Archive for the ‘Dominican Republic Holidays’ Category

Dominican Republic Holidays And Festivals

Tuesday, January 17th, 2012

So what is Dominican Republic Holidays really all about? The following report includes some fascinating information about Dominican Republic Holidays–info you can use, not just the old stuff they used to tell you.

The holidays and festivals in the Dominican Republic are some of the most prestigious and festive celebrations in the whole world. The pageantry, lively music, garish costumes, and the happy disposition of its locals all contribute to the ebullience of the festivities. Tourists around the world come regularly to the beautiful island to join in on the fun and excitement.

Most of the holidays being celebrated in the Dominican Republic pay homage to the tenets of Christianity. This is no surprise because the Dominican culture is of Hispanic origin. In fact, there seems to be a celebration everyday from somewhere in the country as all municipalities and towns have their own patron saints to commemorate on a particular day of the year.

VIRGEN DE ALTAGRACIA
The most important religious celebration in the Dominican culture is the La Dia de la Virgen de Altagracia, which is celebrated on January 21. The Virgen de Altagracia, known as Our Lady of the Highest Grace, is the patron virgin of the Dominican Republic. In this holiday, thousands of Dominicans set out on a several day pilgrimage to the magnificent basilica of the Higuey.

LA CARNIVAL
Held every Sunday throughout the whole month of February, the La Carnival is the most anticipated and exciting festival in the Dominican Republic. It is a time for partying, with the locals donning their traditional demon costumes and dancing incessantly to the lively tempo of the band’s music. The Carnival is concluded by a massive parade to the Malecón on February 27 to herald the coming of Independence Day.

I trust that what you’ve read so far has been informative. The following section should go a long way toward clearing up any uncertainty that may remain.

LA DIA DE INDEPENDENCIA
The La Carnival is just a prelude to a party that is so much bigger. Held on February 27, the La Dia De Independencia (Independence Day) marks the day of the Dominican Republic’s independence from Haiti. Same with the La Carnival, this particular day involves a lot of dancing, parades, eating, and drinking. It’s the apex of the celebrations that started during the carnival. In a manner of speaking, the La Dia De Independencia is the party to end all parties!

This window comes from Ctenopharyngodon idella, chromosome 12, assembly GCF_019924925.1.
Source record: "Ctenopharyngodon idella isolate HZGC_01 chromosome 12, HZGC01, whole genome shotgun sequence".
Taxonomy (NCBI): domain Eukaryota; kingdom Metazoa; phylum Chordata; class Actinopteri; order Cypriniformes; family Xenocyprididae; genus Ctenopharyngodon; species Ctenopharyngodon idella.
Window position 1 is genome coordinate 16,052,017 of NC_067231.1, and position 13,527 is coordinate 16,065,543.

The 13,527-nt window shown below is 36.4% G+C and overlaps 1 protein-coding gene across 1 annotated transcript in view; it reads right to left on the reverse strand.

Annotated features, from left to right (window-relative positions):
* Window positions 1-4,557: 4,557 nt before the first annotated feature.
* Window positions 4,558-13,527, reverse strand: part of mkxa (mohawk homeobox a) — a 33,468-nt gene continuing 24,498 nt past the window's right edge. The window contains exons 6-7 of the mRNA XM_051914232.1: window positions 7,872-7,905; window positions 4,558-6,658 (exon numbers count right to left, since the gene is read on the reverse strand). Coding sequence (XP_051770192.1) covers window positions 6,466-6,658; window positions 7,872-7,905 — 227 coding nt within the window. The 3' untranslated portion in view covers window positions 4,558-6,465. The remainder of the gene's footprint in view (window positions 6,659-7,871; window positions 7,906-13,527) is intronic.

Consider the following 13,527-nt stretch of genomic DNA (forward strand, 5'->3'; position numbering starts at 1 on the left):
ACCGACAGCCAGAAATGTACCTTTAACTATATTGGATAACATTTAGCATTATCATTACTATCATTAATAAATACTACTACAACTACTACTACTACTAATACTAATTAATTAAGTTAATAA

LA NAVIDAD
La Navidad is celebrated on December 25, which is actually Christmas, just like in the United States and many parts of the world. The usual serving of food among families and exchanging of gifts is done to celebrate the day. The only difference is that the locals attend a midnight mass before proceeding with the actual celebrations.

THE MERENGUE FESTIVAL
The Merengue is the most popular music and dance in the Dominican Republic. Every year in July, the Dominicans stage a 10-day celebration filled with parties, music, dancing, and concerts. The festival begins with a parade, complete with bands, dancers, and men in costume. Even hotels and clubs organize their own events and concerts in lieu of this particular holiday. And of course, they all dance to the tune of the exotic and upbeat rhythm of the merengue.

The Dominicans, aside from being a religious bunch, are a festive group of people, which is quite telling when you consider the manner in which they celebrate their holidays. Truth to tell, they love to party and have fun all the time even in ordinary days. So if you want a truly unique and fun holiday, the Dominican Republic is the perfect place to go to.

Sometimes it’s tough to sort out all the details related to this subject, but I’m positive you’ll have no trouble making sense of the information presented above.

About the Author
At Ticket Tickets we sell Concert tickets and all event tickets worldwide. Use our seating maps to pinpoint where you will be sitting. This will quickly help you decide which concert tickets fit your budget and seating preference so that you can determine the best VALUE for your ticketing dollar.
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Celebrating The Christmas Holidays In The Dominican Republic

Tuesday, January 3rd, 2012

The Dominican Republic has one of the most festive Christmas holidays in the world, and perhaps the longest. In a way, the locals start to celebrate Christmas as early as October. It is a season of dancing, fireworks, carols, family time, and excellent food!

Dominican Republic citizens are very family-oriented, as most of the holiday celebrations and traditions involve the whole family, and are highly involved in the community. Smiles are pasted all over the sanguine faces of the locals, and joviality becomes more infectious and ebullient as the Christmas season approaches.